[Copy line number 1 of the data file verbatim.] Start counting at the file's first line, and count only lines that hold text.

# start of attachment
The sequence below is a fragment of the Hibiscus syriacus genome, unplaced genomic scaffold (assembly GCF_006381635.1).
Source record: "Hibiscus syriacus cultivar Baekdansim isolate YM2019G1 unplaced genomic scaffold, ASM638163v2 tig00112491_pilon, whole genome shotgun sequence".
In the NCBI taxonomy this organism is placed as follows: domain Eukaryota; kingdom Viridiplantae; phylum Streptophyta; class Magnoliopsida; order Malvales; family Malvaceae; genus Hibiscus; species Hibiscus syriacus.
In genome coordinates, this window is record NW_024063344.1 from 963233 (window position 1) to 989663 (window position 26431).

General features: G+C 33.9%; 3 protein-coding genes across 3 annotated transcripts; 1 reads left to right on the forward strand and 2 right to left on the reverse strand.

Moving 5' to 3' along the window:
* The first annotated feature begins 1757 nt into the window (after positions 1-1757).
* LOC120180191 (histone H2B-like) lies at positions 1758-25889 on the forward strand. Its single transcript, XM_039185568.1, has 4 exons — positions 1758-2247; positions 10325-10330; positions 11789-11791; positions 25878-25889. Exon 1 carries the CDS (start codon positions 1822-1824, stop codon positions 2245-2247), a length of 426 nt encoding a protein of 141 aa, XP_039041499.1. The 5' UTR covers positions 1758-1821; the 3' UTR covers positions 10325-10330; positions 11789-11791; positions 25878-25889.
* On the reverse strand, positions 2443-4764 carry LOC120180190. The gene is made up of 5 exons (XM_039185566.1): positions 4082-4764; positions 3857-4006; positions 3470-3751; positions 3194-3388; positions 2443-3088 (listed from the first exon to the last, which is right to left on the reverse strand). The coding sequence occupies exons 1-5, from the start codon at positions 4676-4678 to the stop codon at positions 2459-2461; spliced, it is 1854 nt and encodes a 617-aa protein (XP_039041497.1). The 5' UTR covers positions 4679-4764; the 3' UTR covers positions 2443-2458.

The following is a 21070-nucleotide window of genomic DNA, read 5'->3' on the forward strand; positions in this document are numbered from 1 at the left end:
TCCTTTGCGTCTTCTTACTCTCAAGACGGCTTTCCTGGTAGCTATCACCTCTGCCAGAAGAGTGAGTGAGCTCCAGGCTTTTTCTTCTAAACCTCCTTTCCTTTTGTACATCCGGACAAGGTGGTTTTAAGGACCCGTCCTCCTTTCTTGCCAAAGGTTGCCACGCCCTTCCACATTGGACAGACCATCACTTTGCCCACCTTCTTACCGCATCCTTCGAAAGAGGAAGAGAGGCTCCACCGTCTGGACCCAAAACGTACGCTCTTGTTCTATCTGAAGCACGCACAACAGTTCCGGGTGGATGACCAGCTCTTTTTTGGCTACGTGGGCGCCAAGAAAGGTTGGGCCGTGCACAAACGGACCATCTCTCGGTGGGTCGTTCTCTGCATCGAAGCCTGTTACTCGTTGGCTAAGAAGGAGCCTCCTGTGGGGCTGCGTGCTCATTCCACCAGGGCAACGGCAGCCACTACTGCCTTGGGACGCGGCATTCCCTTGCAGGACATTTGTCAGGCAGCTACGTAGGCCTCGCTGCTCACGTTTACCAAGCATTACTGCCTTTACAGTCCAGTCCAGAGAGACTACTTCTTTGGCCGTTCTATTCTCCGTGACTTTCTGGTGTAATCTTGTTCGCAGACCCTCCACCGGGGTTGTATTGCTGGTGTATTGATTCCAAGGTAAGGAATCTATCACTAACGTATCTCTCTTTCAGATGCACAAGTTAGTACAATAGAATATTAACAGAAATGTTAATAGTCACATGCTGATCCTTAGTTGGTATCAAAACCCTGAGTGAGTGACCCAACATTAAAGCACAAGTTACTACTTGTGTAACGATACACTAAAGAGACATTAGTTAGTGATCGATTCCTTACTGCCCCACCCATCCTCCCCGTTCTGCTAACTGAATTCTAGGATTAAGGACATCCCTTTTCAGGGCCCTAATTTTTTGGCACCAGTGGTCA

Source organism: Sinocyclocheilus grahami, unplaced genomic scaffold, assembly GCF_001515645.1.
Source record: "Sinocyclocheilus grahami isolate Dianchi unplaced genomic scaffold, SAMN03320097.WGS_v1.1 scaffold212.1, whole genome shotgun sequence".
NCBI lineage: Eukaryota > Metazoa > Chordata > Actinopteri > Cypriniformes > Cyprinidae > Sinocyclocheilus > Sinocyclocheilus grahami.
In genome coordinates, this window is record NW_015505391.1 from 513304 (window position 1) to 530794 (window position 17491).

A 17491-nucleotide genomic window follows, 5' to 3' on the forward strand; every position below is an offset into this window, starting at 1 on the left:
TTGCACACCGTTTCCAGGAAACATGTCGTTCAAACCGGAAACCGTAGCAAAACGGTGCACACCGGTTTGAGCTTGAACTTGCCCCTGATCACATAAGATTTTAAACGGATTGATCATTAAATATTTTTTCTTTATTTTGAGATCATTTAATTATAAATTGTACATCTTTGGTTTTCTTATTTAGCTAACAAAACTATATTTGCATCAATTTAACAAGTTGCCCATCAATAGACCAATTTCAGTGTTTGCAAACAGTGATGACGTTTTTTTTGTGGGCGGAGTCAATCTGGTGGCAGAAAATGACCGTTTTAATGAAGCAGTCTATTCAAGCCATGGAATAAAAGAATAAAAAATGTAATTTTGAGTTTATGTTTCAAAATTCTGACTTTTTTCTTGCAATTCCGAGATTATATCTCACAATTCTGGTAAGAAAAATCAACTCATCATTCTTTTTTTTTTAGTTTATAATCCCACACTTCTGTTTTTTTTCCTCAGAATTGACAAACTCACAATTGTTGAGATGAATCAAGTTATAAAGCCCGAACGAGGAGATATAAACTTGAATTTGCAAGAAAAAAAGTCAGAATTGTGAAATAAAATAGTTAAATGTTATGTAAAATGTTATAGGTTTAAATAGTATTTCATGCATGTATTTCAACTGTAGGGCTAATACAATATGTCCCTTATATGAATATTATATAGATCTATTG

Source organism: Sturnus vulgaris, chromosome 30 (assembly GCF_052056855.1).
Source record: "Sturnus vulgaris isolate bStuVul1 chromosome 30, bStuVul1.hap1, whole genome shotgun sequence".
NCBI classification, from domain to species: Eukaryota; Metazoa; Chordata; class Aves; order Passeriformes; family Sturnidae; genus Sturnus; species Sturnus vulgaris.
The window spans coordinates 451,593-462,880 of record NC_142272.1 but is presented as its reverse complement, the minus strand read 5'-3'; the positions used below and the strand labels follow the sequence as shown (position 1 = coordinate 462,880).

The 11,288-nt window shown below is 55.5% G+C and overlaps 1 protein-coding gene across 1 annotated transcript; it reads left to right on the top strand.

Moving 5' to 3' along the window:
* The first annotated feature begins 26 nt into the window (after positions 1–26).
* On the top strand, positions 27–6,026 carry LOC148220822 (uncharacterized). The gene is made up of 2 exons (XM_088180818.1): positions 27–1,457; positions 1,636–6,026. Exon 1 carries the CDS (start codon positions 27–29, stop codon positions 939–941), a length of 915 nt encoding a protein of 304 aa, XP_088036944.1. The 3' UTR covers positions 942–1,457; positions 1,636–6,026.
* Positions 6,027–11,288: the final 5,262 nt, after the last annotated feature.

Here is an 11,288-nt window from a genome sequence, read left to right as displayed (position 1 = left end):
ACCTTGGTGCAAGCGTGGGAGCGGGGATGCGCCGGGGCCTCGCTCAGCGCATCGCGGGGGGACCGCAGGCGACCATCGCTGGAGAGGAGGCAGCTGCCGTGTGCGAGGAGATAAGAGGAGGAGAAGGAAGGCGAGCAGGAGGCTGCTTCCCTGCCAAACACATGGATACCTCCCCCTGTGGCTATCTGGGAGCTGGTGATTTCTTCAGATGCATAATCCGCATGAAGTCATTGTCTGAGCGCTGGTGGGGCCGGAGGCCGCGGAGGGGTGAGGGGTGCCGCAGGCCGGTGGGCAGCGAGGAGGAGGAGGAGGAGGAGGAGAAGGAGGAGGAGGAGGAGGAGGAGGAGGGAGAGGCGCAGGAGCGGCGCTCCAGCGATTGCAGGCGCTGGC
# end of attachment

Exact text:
The sequence below is a fragment of the Hibiscus syriacus genome, unplaced genomic scaffold (assembly GCF_006381635.1).